The superintendent's race could finally end in the coming weeks. A panel in the Democratic-controlled legislature is collecting evidence, and the outcome of the contest will be voted on by the whole General Assembly, which under the state constitution has the authority to decide disputed elections.

Fletcher's beef primarily involves provisional ballots cast outside a voter's precinct. These ballots, which historically have favored Democrats in North Carolina, are included in the current vote totals. Fletcher has consistently said state law does not permit them to be counted.

The state Supreme Court, on which the Republicans hold a majority, agreed with Fletcher in February. But the General Assembly -- where 92 of the 170 seats are held by Democrats -- passed a law that essentially voided the ruling and intends to pick a winner itself.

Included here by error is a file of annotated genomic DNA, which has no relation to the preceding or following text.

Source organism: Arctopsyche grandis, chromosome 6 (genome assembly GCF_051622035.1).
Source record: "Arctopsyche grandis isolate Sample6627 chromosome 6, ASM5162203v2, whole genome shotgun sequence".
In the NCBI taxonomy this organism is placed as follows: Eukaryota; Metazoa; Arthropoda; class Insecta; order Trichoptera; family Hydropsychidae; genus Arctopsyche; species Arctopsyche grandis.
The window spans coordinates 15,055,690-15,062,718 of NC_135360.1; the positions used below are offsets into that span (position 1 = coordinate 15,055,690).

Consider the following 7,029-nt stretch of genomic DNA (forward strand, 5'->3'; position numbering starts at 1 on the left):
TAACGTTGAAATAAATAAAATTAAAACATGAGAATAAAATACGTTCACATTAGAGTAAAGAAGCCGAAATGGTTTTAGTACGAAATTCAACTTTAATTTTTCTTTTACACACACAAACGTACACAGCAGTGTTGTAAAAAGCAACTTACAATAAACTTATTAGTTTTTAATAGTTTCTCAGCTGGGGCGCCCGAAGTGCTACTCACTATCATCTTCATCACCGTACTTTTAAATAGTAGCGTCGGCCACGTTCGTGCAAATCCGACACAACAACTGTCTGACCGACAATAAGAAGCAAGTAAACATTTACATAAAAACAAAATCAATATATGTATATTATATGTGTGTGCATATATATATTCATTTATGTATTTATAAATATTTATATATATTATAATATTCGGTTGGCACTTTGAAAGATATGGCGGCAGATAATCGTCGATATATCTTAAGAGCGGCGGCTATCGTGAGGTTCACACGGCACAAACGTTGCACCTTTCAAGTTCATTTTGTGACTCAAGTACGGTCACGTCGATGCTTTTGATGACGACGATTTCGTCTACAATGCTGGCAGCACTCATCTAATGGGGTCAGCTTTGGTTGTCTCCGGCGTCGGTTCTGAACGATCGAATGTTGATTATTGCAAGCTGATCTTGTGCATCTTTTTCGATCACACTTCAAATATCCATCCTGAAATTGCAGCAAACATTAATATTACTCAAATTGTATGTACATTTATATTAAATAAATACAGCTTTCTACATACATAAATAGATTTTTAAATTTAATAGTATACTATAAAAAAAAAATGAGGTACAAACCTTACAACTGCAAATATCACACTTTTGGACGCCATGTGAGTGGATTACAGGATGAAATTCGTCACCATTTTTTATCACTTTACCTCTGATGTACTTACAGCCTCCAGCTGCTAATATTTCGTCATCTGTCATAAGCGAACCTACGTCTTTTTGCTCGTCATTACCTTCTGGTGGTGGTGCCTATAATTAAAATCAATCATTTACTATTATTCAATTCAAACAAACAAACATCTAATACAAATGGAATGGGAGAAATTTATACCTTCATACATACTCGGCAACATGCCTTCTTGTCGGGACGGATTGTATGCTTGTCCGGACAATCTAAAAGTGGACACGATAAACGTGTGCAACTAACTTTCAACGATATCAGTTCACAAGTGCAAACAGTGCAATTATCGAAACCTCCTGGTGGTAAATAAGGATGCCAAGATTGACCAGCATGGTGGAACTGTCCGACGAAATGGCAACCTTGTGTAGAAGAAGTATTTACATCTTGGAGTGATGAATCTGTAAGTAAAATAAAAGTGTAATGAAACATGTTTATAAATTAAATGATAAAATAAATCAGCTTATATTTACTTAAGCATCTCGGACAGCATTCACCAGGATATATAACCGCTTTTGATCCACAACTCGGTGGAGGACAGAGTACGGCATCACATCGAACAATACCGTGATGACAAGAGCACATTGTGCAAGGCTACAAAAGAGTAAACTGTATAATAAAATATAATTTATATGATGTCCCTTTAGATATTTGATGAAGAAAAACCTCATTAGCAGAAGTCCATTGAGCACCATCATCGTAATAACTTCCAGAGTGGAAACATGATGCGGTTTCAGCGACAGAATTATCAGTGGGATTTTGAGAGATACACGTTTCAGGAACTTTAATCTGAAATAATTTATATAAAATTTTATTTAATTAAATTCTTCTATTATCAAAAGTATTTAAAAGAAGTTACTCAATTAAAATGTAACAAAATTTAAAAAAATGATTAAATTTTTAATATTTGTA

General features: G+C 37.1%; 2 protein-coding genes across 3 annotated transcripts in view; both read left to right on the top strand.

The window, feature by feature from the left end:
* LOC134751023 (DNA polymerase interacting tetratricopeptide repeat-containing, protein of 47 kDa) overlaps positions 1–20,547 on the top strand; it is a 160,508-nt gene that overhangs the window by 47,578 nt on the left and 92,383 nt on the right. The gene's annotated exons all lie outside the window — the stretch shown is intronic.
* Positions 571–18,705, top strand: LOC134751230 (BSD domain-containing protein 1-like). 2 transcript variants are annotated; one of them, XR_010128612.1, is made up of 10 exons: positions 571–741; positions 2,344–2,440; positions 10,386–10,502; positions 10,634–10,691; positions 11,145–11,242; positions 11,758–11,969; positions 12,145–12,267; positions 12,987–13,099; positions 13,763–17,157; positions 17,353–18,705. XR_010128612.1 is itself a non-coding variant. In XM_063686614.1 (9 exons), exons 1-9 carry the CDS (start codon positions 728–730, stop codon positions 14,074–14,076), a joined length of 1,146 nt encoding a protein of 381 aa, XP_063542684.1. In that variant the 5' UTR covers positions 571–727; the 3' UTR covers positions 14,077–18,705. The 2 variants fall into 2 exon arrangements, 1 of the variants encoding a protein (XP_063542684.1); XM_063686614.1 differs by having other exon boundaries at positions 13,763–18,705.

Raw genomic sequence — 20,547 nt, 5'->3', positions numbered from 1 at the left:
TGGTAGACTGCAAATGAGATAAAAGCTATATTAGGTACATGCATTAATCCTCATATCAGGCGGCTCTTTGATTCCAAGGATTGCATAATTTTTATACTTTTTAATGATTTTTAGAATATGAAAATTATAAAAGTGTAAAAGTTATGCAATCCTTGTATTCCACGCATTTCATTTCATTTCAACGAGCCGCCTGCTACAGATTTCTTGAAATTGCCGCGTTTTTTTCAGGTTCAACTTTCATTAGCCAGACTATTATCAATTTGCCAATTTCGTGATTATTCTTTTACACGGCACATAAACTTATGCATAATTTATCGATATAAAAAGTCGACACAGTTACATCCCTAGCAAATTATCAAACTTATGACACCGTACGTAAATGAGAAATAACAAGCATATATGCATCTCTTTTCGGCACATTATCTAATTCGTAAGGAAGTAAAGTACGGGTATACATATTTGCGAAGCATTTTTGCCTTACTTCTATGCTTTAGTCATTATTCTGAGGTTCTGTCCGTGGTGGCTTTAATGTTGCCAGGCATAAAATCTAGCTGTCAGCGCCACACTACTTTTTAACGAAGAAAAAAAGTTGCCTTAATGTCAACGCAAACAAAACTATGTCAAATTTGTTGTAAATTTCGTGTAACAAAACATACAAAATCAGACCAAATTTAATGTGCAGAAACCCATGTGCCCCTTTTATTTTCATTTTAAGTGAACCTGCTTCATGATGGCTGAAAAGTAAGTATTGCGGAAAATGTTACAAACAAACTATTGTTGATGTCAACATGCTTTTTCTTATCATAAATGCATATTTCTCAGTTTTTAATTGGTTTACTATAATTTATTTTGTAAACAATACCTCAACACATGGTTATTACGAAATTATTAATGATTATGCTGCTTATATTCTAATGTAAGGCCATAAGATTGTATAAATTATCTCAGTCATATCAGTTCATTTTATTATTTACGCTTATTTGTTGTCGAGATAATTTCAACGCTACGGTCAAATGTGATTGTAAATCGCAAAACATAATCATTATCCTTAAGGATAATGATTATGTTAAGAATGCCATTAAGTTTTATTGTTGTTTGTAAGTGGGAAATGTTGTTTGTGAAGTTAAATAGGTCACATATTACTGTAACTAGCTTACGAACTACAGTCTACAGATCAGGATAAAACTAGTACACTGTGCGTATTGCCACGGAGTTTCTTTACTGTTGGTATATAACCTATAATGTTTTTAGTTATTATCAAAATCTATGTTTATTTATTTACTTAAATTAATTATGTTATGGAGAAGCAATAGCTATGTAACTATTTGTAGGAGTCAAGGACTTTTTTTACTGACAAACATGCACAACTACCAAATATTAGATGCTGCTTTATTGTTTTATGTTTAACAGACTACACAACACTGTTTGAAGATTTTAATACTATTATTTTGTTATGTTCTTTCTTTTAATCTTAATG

Fletcher argues the legislature's actions are a power grab by the Democrats. But the state Supreme Court has declined to get involved further. (link)

June 07, 2005

A Wallis Quote Transmogrified, Reclaiming Democrats

I have been reading God's Politics by Jim Wallis recently.  I came across the following passage:

The root of the terror attacks is not a yearning for economic justice for the poor and oppressed of the world.  It is motivated rather by the ambition of a perverted religious fundamentalism for regional and global power; one that rejects the values of liberty, equality, democracy, and human rights.

What struck me is how this quote could be slightly changed to describe the Republican party here in America.